When Olivia Newton-John sang Hopelessly Devoted to You in the 1978 movie Grease, baby boomers were deeply in love and headed for the altar. But now that they're older, many are saying to heck with 'til death do us part.
Although studies have determined that the overall divorce rate has held steady or declined since the 1980s, it's not so for those older than 50.
The National Center for Family & Marriage Research at Bowling Green State University found that the divorce rate for boomers and older couples has more than doubled over the past three decades, and it's expected to increase.
More than one in four people who divorce today are older than 50. Of course, some of those have exchanged vows on more than one occasion. In fact, the center found that roughly half of those who divorce are in short-term remarriages.
The dynamics of couples have changed significantly over the decades, said Loralea Allen, a clinical counselor with Counseling for Wellness in Kent, Ohio.
"Traditional views and expectations of marriage and family have changed, due in large part to more education and employment opportunities for women," she said.
Those changes, Allen explained, have allowed couples to end a marriage when a relationship has deteriorated. Previously, social expectations often forced them to remain together.
Psychologist Donald A. Lichi, with EMERGE Ministries in Akron, Ohio, thinks the trend is the result of a society that no longer looks negatively on someone who is divorced.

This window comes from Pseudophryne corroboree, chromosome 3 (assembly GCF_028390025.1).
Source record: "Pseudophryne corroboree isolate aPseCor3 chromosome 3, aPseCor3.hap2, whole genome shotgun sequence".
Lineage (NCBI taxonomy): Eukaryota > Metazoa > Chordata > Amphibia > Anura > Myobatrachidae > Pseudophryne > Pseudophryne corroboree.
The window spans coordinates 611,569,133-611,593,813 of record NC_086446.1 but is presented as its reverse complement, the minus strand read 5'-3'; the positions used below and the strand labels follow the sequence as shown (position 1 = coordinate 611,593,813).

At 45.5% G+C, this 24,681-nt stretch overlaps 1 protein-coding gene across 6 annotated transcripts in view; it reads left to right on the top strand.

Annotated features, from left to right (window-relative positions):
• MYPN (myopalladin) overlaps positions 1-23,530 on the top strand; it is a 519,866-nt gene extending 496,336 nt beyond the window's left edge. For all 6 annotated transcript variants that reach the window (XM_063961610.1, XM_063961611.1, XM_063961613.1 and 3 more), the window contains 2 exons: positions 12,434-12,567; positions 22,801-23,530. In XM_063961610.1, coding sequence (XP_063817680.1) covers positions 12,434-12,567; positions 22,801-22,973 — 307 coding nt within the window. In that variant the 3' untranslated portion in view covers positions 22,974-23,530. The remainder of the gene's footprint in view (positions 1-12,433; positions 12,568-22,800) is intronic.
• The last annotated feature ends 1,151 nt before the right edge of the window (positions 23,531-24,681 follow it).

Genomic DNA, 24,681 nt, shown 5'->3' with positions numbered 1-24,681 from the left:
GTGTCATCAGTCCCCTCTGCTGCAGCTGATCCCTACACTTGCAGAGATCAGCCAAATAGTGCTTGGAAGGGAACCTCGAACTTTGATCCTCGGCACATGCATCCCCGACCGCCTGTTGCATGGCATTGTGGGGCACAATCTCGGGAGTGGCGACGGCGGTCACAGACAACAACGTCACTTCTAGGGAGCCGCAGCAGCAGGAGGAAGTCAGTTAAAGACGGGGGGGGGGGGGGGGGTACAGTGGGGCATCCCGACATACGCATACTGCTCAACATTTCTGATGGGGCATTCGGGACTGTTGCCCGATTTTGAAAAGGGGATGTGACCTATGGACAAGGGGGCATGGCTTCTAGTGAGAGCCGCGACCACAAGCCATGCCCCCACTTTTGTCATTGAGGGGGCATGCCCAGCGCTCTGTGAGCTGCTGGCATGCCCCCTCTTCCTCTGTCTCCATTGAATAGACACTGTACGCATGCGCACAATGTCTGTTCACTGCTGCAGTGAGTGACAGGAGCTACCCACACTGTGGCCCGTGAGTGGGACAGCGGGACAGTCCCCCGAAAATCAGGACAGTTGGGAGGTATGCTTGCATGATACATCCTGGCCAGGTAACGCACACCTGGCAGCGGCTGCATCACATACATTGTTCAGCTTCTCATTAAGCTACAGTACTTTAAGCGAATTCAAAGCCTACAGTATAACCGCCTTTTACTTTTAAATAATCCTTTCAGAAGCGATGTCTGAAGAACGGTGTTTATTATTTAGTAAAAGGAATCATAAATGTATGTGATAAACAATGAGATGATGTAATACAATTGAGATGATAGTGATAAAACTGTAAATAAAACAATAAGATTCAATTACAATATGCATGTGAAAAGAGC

And boomers who are 50 today likely have a much different lifestyle than someone the same age in decades past.
"Ours is a youth culture and people are exercising, Botoxing, tucking — to appear younger," Lichi said. "The mind-set is: 'I've done my duty, stayed married, raised the kids, and if I'm not in a happy marriage, I can find someone who will make me happy.'
"The avenues that closed for many in the past after high school, college and early career of finding a mate have also dramatically changed," he added. "With the onset of the Internet and numerous social-relationship platforms, it's just as easy to meet more eligible people across the country as it is across the street."
For baby boomers (those born between 1946 and 1964), empty nest syndrome can wreak havoc on holy matrimony. But if a couple's marriage was built on a strong foundation, then chances are the relationship will remain solid, Allen said.
"Lack of interest and participation in activities, other than that of their children, often creates a large void for the couple when their children leave the household," she added. "Communication is always key to a successful relationship."
Typically, couples face difficult situations during their lives together. But the foundation their relationship was built on is key to its long-term success. So does that mean a shaky relationship is doomed as the couple ages?
"No," Allen said. "A couple can learn the appropriate coping skills and communication techniques that will allow them to develop this foundation."
Young or old.